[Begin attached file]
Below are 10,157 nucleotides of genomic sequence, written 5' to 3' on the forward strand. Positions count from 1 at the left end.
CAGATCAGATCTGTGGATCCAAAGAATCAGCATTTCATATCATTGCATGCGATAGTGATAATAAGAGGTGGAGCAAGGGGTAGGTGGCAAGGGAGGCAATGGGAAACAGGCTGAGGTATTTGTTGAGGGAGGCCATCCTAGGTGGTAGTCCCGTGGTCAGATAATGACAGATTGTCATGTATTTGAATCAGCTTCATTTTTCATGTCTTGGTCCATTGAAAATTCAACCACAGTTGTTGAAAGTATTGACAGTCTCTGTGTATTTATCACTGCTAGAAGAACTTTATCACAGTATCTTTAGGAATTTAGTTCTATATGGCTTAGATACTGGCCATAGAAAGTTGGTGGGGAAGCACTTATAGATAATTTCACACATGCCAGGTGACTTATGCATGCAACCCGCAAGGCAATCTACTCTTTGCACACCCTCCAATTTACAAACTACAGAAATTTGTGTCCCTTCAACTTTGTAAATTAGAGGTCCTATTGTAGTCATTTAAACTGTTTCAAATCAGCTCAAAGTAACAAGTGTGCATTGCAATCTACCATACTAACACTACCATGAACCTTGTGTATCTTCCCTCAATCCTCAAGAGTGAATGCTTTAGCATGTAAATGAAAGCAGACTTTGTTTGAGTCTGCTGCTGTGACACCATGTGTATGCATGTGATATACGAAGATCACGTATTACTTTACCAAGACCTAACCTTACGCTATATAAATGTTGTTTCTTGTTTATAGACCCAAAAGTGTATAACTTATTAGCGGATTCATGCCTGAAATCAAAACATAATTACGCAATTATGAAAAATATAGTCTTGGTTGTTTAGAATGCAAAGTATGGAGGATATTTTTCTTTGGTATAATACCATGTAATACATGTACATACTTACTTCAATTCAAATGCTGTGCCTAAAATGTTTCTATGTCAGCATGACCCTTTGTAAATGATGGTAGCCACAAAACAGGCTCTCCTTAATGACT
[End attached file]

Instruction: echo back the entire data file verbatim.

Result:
Below are 10,157 nucleotides of genomic sequence, written 5' to 3' on the forward strand. Positions count from 1 at the left end.
CAGATCAGATCTGTGGATCCAAAGAATCAGCATTTCATATCATTGCATGCGATAGTGATAATAAGAGGTGGAGCAAGGGGTAGGTGGCAAGGGAGGCAATGGGAAACAGGCTGAGGTATTTGTTGAGGGAGGCCATCCTAGGTGGTAGTCCCGTGGTCAGATAATGACAGATTGTCATGTATTTGAATCAGCTTCATTTTTCATGTCTTGGTCCATTGAAAATTCAACCACAGTTGTTGAAAGTATTGACAGTCTCTGTGTATTTATCACTGCTAGAAGAACTTTATCACAGTATCTTTAGGAATTTAGTTCTATATGGCTTAGATACTGGCCATAGAAAGTTGGTGGGGAAGCACTTATAGATAATTTCACACATGCCAGGTGACTTATGCATGCAACCCGCAAGGCAATCTACTCTTTGCACACCCTCCAATTTACAAACTACAGAAATTTGTGTCCCTTCAACTTTGTAAATTAGAGGTCCTATTGTAGTCATTTAAACTGTTTCAAATCAGCTCAAAGTAACAAGTGTGCATTGCAATCTACCATACTAACACTACCATGAACCTTGTGTATCTTCCCTCAATCCTCAAGAGTGAATGCTTTAGCATGTAAATGAAAGCAGACTTTGTTTGAGTCTGCTGCTGTGACACCATGTGTATGCATGTGATATACGAAGATCACGTATTACTTTACCAAGACCTAACCTTACGCTATATAAATGTTGTTTCTTGTTTATAGACCCAAAAGTGTATAACTTATTAGCGGATTCATGCCTGAAATCAAAACATAATTACGCAATTATGAAAAATATAGTCTTGGTTGTTTAGAATGCAAAGTATGGAGGATATTTTTCTTTGGTATAATACCATGTAATACATGTACATACTTACTTCAATTCAAATGCTGTGCCTAAAATGTTTCTATGTCAGCATGACCCTTTGTAAATGATGGTAGCCACAAAACAGGCTCTCCTTAATGACT